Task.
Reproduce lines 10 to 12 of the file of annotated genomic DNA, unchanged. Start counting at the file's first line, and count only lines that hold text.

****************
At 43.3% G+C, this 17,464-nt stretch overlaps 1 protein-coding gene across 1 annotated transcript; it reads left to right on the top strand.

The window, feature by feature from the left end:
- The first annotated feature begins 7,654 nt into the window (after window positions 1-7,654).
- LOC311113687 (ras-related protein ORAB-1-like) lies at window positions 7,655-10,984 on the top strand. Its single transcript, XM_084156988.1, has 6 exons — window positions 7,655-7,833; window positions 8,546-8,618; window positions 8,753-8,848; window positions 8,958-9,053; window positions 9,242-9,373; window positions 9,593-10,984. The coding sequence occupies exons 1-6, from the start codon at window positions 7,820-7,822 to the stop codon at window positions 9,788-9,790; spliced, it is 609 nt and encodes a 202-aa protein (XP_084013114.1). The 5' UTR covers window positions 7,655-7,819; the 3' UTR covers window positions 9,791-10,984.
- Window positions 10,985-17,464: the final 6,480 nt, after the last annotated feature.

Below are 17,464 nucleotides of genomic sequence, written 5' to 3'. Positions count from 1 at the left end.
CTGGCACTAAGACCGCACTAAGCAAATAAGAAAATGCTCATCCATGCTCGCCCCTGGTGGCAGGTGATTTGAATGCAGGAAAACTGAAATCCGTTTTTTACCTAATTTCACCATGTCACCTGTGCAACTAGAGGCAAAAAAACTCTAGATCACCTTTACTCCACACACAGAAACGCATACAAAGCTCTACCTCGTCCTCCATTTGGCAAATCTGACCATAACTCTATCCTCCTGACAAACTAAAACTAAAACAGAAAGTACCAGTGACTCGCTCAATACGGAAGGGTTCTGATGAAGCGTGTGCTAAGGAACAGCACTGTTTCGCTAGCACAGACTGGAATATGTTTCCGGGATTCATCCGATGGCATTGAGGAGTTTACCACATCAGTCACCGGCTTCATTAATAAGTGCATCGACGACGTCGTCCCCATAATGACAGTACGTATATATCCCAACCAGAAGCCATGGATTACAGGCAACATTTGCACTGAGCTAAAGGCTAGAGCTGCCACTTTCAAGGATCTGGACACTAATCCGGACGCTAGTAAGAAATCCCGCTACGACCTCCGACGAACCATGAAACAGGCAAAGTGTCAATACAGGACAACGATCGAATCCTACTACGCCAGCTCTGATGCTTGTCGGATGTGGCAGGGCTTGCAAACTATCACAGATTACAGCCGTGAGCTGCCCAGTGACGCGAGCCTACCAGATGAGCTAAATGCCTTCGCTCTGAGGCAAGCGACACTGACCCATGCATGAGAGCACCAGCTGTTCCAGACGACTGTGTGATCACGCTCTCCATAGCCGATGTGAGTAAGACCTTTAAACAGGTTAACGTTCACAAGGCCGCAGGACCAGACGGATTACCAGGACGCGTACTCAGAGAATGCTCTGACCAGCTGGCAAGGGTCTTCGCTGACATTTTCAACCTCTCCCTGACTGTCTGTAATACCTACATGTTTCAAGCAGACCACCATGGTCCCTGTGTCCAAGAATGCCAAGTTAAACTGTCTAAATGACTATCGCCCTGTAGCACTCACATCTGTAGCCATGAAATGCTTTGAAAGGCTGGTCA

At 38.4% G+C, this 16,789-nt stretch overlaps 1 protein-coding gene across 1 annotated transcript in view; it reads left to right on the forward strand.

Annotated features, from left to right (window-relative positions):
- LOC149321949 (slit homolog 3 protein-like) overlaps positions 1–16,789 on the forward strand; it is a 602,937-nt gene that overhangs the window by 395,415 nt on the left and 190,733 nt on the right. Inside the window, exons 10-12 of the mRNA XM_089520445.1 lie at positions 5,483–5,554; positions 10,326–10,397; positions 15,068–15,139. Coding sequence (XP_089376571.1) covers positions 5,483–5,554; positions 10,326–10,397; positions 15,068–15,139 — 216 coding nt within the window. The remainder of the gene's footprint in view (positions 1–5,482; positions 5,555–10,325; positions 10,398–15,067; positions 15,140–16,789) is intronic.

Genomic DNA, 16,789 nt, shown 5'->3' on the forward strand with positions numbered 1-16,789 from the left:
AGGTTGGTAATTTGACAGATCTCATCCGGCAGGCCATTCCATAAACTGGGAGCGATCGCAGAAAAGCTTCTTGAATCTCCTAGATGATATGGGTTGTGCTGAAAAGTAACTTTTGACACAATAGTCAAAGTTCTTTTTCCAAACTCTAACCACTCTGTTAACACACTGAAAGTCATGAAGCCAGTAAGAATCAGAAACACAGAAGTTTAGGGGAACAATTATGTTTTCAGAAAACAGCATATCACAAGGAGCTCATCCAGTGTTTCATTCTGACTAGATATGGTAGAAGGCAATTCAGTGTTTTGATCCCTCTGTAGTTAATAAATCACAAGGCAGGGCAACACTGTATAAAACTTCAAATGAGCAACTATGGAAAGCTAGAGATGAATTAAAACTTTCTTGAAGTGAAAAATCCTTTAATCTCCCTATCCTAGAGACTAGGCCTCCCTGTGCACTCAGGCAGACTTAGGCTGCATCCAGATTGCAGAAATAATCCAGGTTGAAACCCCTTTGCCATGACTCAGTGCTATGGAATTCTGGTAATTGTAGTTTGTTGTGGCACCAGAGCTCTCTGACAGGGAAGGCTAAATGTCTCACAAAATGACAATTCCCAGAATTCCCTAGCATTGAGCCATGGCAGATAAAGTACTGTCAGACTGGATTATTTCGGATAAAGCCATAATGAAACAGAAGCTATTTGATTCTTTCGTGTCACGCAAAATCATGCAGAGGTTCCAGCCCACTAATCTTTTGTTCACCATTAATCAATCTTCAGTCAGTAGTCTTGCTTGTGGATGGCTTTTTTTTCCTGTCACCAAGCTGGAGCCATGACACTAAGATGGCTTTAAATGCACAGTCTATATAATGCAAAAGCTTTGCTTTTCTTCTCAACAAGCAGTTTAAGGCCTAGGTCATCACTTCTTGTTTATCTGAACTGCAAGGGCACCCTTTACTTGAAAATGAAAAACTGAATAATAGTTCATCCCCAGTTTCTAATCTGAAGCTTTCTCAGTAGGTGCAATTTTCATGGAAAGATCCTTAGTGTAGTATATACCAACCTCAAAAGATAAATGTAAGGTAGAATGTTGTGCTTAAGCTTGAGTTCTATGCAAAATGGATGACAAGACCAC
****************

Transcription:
- LOC149321949 (slit homolog 3 protein-like) overlaps positions 1–16,789 on the forward strand; it is a 602,937-nt gene that overhangs the window by 395,415 nt on the left and 190,733 nt on the right. Inside the window, exons 10-12 of the mRNA XM_089520445.1 lie at positions 5,483–5,554; positions 10,326–10,397; positions 15,068–15,139. Coding sequence (XP_089376571.1) covers positions 5,483–5,554; positions 10,326–10,397; positions 15,068–15,139 — 216 coding nt within the window. The remainder of the gene's footprint in view (positions 1–5,482; positions 5,555–10,325; positions 10,398–15,067; positions 15,140–16,789) is intronic.

Genomic DNA, 16,789 nt, shown 5'->3' on the forward strand with positions numbered 1-16,789 from the left:
AGGTTGGTAATTTGACAGATCTCATCCGGCAGGCCATTCCATAAACTGGGAGCGATCGCAGAAAAGCTTCTTGAATCTCCTAGATGATATGGGTTGTGCTGAAAAGTAACTTTTGACACAATAGTCAAAGTTCTTTTTCCAAACTCTAACCACTCTGTTAACACACTGAAAGTCATGAAGCCAGTAAGAATCAGAAACACAGAAGTTTAGGGGAACAATTATGTTTTCAGAAAACAGCATATCACAAGGAGCTCATCCAGTGTTTCATTCTGACTAGATATGGTAGAAGGCAATTCAGTGTTTTGATCCCTCTGTAGTTAATAAATCACAAGGCAGGGCAACACTGTATAAAACTTCAAATGAGCAACTATGGAAAGCTAGAGATGAATTAAAACTTTCTTGAAGTGAAAAATCCTTTAATCTCCCTATCCTAGAGACTAGGCCTCCCTGTGCACTCAGGCAGACTTAGGCTGCATCCAGATTGCAGAAATAATCCAGGTTGAAACCCCTTTGCCATGACTCAGTGCTATGGAATTCTGGTAATTGTAGTTTGTTGTGGCACCAGAGCTCTCTGACAGGGAAGGCTAAATGTCTCACAAAATGACAATTCCCAGAATTCCCTAGCATTGAGCCATGGCAGATAAAGTACTGTCAGACTGGATTATTTCGGATAAAGCCATAATGAAACAGAAGCTATTTGATTCTTTCGTGTCACGCAAAATCATGCAGAGGTTCCAGCCCACTAATCTTTTGTTCACCATTAATCAATCTTCAGTCAGTAGTCTTGCTTGTGGATGGCTTTTTTTTCCTGTCACCAAGCTGGAGCCATGACACTAAGATGGCTTTAAATGCACAGTCTATATAATGCAAAAGCTTTGCTTTTCTTCTCAACAAGCAGTTTAAGGCCTAGGTCATCACTTCTTGTTTATCTGAACTGCAAGGGCACCCTTTACTTGAAAATGAAAAACTGAATAATAGTTCATCCCCAGTTTCTAATCTGAAGCTTTCTCAGTAGGTGCAATTTTCATGGAAAGATCCTTAGTGTAGTATATACCAACCTCAAAAGATAAATGTAAGGTAGAATGTTGTGCTTAAGCTTGAGTTCTATGCAAAATGGATGACAAGACCAC